What do you do with all these keychains now? Individually, they have no value. There’s not a hidden gem in there that Antiques Roadshow will surprise us with. Much like his horses, or my aunt’s dolls, or any collectable, their value was that they were his, that they represented small acts of kindness made on his behalf by great nieces and nephews all over the country. And yes, they represent guilt. I know that more than once, in some airport, I would pass a keychain rack and feel a stab of regret for not visiting my uncle more. How was Ben? How long had it been? My last time in town I wanted to go see him, but, well, it can be awkward just stopping by like that. I didn’t have the time. The least I could do was pick up a keychain to let him know I hadn’t forgotten.
That happened too often. Ben loved babies and he was especially proud of his great-great nephew Benjamin. As I said before, we grew up with Ben in the background and thought nothing of it. But at a certain age, the awkwardness sets in. I began to worry about what would happen if Ben was talking to me and I couldn’t understand him. How would I know what to do? I wanted to clean his house only when my little sister was with me so that she could take him to the grocery store at the same time. (To be fair, though, that had less to do with awkwardness and more to do with trying to keep him off the wet kitchen floor in his slick cowboy boots). I wanted to see Ben, but only if someone was with me to help.
I try not to be hard on myself for that, remembering the tons of nieces and nephews who never stopped by at all. Still, I hope he forgives me for that.
Thankfully, I got over that phase and I think it was because of the work I did. I’d had experience with all sorts of people who communicated in all sorts of ways and it helped me stop feeling like Ben was an uncomfortable obligation and instead helped me sit back and enjoy Ben again. I loved it when I was mopping his floor and he sat in his favorite leather chair and sang “Home on the Range” to himself, rocking and thumping the leather with his fingers. That was his happy song.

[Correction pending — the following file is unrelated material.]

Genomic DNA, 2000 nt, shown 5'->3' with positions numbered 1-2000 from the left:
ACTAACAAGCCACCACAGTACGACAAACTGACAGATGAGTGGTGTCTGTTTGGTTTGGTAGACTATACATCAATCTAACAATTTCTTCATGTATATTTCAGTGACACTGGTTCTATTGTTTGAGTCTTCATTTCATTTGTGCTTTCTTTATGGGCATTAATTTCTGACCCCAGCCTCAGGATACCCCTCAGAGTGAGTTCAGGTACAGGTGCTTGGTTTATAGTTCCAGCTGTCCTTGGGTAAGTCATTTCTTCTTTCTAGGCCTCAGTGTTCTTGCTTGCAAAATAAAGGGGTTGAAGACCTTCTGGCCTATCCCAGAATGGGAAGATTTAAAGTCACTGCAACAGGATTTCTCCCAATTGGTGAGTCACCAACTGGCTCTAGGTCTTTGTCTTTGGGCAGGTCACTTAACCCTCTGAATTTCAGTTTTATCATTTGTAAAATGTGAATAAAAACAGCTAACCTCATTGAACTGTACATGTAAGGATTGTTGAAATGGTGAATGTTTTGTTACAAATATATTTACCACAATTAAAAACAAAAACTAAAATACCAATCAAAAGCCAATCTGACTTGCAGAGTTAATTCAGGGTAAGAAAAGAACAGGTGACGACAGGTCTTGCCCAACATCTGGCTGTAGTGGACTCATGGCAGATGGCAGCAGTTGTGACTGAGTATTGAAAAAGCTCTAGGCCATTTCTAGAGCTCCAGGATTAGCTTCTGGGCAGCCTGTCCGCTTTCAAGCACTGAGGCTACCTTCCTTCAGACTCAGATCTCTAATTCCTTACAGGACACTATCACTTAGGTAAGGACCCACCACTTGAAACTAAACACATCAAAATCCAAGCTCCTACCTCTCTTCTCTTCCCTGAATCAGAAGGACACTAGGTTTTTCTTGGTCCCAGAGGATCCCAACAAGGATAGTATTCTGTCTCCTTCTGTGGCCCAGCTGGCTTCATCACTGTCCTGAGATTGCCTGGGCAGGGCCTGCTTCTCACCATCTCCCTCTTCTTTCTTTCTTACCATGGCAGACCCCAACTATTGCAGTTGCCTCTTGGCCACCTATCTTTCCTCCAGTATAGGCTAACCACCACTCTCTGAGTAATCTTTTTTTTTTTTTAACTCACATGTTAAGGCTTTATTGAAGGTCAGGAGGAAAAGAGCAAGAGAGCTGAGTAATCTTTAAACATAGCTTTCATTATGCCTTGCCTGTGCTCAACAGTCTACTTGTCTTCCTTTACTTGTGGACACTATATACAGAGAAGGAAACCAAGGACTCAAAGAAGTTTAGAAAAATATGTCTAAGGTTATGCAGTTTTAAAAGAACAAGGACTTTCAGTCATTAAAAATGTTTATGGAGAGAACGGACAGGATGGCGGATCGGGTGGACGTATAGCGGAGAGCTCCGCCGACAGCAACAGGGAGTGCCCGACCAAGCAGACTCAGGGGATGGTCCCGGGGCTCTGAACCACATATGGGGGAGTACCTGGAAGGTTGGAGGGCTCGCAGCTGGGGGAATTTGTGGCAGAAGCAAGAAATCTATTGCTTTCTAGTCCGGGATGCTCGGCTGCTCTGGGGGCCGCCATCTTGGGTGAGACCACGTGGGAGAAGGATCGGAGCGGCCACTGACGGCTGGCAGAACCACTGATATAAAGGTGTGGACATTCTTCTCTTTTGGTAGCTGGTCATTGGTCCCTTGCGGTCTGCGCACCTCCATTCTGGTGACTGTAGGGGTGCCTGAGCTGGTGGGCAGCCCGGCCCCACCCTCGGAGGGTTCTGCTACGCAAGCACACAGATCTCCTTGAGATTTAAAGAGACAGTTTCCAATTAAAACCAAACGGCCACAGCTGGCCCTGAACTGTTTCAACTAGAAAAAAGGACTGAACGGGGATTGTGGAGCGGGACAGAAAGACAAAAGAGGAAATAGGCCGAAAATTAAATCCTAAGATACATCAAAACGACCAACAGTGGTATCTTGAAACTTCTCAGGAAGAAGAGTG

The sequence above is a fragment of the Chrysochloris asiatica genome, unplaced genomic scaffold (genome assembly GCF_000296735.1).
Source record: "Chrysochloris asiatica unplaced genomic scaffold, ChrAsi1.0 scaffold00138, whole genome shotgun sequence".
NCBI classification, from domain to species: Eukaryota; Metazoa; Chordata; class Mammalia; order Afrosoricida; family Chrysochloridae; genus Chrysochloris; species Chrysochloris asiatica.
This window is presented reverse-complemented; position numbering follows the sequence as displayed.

In the last few years, Ben didn’t sing many happy songs. It started with falls, a few here, a few there. Mom had to take away his beloved cowboy boots and give him tennis shoes. We tried a life alert system. He had over 100 calls one month. By this time, the brothers and sisters were almost all gone and the nieces and nephews were spread even more thin – most the younger ones having flown and my mom’s generation caring for them as well as their own parents.
He began to have complications from his diabetes. My little sister would take him shopping and have to haggle him into diet coke and sugar-free ice cream when what he wanted was a real Coke and a Klondike Bar. We replaced most of the meals he made himself with meals from the restaurant in town. That worked for a while, but the headaches and dizziness began to plague him. I don’t think his headaches ever went away.
After the last, bad fall a few years ago, Ben went to a nursing home. We knew, as he did, that it was the beginning of the end. There he became “a behavior problem” in a way he’d never allowed himself to be, getting upset and agitated, not keeping his clothes on, yelling “hey” and clapping his hands together in frustration.
Worse, though, was when he was calm, sitting with his head on the table and not moving.
We brought his beloved John Wayne tapes and he stubbornly turned away from the TV. We brought his stereo; he turned it off. I decorated his window with Christmas lights, remembering all the times I decorated his apartment for Christmas as a child, but he wouldn’t appear to know the difference. Even his dancing Rudolph the Reindeer didn’t cause a stir.
Ben, at his late 80s, mourned the loss of his independence so fiercely that it was hard to bring him out of it. Still, there were a few moments where I could see the old Ben, especially when my grandmother and aunt were also at the same nursing home and teased him.
This isn’t all of Ben’s story – there are pages and pages to tell. But there aren’t very many left to tell it. I think of his last few years and how he was a shadow of himself there. But his life is not a sad story. Everyone of those 90 years could have very easily been spent in a place very much like the nursing home, a place he hated with all his heart. In 1928, I’m sure that was an option to his parents, perhaps the only option anyone thought they had.
Before the age of supports or inclusion, Ben had all of that. Before the IDEA, he went to the 1-room school house with his brothers and sisters. He had a long, happy life surrounded by friends and family. He leaves behind acres and acres of lawns mowed and hay rakes and baled, miles paced all over the farm on foot and by horse, and later in a worn path across his apartment carpet. He’s saved barn kittens from Tom cats and retrieved lost toys tossed over the side of the bridge into the creek. He was the recipient of thousands of coloring book, craft sticks, color-form and misc craft projects, which he always displayed with pride. He herded cows and preschoolers out of trouble.
In short, he was a valued and loved member of the family and the community. He will be missed.